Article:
5 JULY 1963, Page 28

Kings of Creation

The Bells of Shoreditch. By James Kennaway. (Longmans, 18s.) Power. By Howard Fast. (Methuen, 21s.) A Talent for Loving. By Richard Condon. (Michael Joseph, 21s.) Don't Knock the Corners Off. By Caroline Glyn. (Gollancz, 18s.) The King's Persons. By Joanne Greenberg. (Gollancz, 21s.) WE are accustomed to thinking of novels as `works of the imagination,' but how much of this elusive clement is in fact to be found in the average example? A story or a plot can be reasoned out. Wit, fancy and observation are there to decorate it; autobiography can fill in the gaps. But rare are the pages in which the writer's creative power has shaped the central reality of a scene.

The Bells of Shoreditch takes a situation some- what like that suspected at the time of the Bank Rate Tribunal. Andrew and Alistair, two young Scotsmen, find definite proof that their employer, Sarson, of Sarsons Browne, Merchant Bankers, has profited from information gained as a direc- tor of the Bank of England. Most novelists who specialise in the administrative life could make a good thing out of this subject, but at one point James Kennaway has done better. His young men lack the courage and caution to confront Sarson effectively; they are overheard plotting: A solicitor appears: they are to be sued foll slandering the Board of Directors as a whole.' Dumbfounded, almost in silence, they listen, until `there was an odd noise in the room like a stifled. sneeze. They all looked at Andrew, whose face suddenly was wet with tears. He did not hide it;

ut looked about him in a puzzled way. as if le tears and the strange little sob had been lanted on him. Then they looked aw.ly Vith this precise image Of moral cowardice, mdrew's decline sets in: it is the central point a the novel, a detail imaginatively conceived, ot merely observed. Mr. Kennaway sometimes /rites slackly (those three lookeds' in the pas- age quoted might have been avoided with evision) and his satire is often forced. But it is 'le quality of his imagination (other examples re to be found in Tunes of Glory and (louse- .0 • old Ghosts) that Sets him high among novelists vriting today.

For a novel from which imagination is en- tirely absent you might choose Power, by Howard Fast, which seems to be based on the Lie of John L. Lewis, the American trade unionist. Power is the sort of novel which is not well or badly written, but just written down. Mr. Fast's work' has been translated into eighty- two languages. I once told a Polish student, who was contemplating doing a thesis on him, that I believed Mr. Fast was no longer persona grata With the Party. Thank God,' she said, with a beaming smile, 'now I don't need to write about him.' Reading Power, I can see what she meant.

A Talent for Loving, by the author of the brilliant Manchurian Candidate, is all fantasy, the type of literary fantasy that works out logi- cally from an initial idea. It begins with the arrival of Major Guy Patten', gambler, in a Texas only just liberated from Mexico. South of the border he meets Dr. Jose Vicuna y Arias, a rancher of even more stupendous .wealth than himself, Whose hacienda includes eighteen con- Alibines and a female butler called Janine. These first chapters recall Scott Fitzgerald's `The Diamond as Big as the Ritz'; but unfortunately Mr. Condon cannot keep it up. Don Jose's family has a hereditary 'talent for. loving'--a phe- nomenal energy in bed. However, beyond a seaside-postcard joke or two about honeymoon couples, this promising subject stays unex- doited. This `non-historical comedy' is really a nburlesque Of Westerns in general, complete with train-wreck, rebels, cowboys and Indians. Good holiday reading, but this time Mr. Condon has 'ailed to live up to his own sophistication.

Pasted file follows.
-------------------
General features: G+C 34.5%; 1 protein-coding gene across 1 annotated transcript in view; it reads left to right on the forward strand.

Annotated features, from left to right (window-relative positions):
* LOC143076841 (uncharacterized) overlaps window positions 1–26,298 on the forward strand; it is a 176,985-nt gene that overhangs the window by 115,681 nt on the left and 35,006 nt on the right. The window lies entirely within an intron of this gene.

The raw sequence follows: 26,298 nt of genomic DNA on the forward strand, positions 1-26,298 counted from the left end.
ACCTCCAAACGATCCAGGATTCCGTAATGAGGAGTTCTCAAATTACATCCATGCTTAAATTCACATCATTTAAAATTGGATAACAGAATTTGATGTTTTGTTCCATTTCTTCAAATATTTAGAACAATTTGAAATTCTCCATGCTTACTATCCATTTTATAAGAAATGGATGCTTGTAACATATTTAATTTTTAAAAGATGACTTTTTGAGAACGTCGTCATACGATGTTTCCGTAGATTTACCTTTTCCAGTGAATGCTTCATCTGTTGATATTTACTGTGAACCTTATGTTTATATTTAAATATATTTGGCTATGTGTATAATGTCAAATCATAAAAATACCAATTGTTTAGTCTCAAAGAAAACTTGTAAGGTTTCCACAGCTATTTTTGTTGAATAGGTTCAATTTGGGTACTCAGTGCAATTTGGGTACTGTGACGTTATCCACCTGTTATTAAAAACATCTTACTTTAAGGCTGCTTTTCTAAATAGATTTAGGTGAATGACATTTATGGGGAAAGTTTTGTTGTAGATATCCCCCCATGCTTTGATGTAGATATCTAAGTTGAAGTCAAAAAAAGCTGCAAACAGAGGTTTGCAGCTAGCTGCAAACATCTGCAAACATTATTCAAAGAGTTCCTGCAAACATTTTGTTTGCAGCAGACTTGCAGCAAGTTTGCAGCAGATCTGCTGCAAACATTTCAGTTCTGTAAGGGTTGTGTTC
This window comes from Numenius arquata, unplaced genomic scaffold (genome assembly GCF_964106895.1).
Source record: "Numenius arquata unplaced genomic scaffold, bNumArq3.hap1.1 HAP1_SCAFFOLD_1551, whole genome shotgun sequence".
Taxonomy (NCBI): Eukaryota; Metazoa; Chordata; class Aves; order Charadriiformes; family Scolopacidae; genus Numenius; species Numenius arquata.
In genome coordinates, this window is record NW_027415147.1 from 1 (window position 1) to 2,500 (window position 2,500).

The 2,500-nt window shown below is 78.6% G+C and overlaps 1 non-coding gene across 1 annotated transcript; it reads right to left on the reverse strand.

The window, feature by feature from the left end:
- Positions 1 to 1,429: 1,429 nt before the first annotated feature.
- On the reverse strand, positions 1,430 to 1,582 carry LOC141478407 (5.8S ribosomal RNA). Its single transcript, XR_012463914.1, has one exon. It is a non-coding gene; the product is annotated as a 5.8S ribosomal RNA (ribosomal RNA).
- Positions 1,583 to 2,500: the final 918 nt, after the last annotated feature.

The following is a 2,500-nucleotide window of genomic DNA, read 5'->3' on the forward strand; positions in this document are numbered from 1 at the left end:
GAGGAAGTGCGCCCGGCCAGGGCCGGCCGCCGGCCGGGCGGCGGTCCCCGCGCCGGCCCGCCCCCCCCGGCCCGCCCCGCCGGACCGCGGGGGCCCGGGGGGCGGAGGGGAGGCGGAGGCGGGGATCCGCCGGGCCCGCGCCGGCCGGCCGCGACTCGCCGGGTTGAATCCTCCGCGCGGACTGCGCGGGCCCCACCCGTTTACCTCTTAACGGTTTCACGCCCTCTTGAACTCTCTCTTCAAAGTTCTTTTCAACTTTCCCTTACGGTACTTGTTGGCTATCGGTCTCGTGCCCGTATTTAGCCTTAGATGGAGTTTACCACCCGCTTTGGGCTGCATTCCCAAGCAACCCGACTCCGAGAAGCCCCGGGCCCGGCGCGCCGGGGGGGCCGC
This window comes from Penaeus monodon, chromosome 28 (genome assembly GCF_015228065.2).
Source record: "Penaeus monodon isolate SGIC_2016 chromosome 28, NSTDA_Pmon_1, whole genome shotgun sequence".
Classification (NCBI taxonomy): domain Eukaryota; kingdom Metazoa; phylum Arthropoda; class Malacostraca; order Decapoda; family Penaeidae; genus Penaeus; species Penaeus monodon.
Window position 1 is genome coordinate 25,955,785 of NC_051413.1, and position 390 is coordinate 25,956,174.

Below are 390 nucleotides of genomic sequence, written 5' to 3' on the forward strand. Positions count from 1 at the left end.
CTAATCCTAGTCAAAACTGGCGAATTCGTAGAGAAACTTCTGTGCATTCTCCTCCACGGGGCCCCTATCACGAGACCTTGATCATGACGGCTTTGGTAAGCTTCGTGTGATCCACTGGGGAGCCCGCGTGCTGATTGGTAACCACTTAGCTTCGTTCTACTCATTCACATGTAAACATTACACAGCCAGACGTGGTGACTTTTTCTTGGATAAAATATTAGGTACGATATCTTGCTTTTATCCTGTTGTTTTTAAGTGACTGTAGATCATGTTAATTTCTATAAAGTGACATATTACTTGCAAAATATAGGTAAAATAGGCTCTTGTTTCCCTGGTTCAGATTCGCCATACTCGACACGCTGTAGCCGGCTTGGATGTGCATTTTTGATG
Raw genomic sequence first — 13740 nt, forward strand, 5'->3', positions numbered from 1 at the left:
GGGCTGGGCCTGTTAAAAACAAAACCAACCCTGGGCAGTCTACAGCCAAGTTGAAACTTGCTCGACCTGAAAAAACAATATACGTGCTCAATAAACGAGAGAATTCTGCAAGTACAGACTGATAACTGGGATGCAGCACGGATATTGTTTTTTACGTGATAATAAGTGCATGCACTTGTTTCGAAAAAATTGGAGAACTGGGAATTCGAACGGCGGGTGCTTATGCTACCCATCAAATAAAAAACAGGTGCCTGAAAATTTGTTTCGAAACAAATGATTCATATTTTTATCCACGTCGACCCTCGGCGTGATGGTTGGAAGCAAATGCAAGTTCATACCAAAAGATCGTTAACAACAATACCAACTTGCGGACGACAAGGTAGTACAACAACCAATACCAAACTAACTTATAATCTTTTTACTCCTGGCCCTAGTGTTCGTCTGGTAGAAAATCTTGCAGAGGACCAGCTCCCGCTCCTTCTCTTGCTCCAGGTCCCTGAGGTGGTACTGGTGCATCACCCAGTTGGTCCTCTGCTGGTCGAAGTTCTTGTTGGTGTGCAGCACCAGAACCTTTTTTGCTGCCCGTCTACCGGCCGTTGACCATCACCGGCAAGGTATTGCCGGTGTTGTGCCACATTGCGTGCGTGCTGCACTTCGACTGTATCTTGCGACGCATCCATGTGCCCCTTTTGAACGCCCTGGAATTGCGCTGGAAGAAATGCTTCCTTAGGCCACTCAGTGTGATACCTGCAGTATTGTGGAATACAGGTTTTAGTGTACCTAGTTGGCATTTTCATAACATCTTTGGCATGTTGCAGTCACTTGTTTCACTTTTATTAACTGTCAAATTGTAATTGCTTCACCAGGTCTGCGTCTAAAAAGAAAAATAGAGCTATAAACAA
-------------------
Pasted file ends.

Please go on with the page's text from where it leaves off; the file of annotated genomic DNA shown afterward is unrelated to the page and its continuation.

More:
Miss Caroline Glyn is sixteen and, unlike her famous ancestor, a realist. She claims. that •all is imaginary in Don't Knock the Corners DM he effect is of complete verisimilitude, like wing trapped in a school bus on a hot after- soon: fascinating, deafening, a bit tiring in the long run. Throughout this chronicle of three awful schools. Daddy and Mummy move a little jerkily, like Snow White and the Prince among the dwarfs and animals. But the primary school, Where the terrorised girls hide in the lavatories all through break, is nicely in focus. I enjoyed this book, except for the poems: as Cocteau aid in similar eirtumstances, 'All children of eight arc geniuses, except for Minot, Drouet.'

Lastly, a book about the Middle Ages, The Ving's Persons, tells of the massacres of the Jews n York. Miss Greenberg's chosen style is rather nconsistent and some of her detail grotesque in he wrong way (a young monk and a Jew com- 'are notes: 'Show it to me. . . . By Saint Nor- iert it looks like a skinned rabbit. I. would not le circumcised for all the world!). but the time- ess quality of Jewish life, and the persistence if their tragedy through the centuries, give the :reative imagination a good deal more to work in than in most historical novels. The King's 'ersons is informative and exciting.

FRANK 1.1.5011Y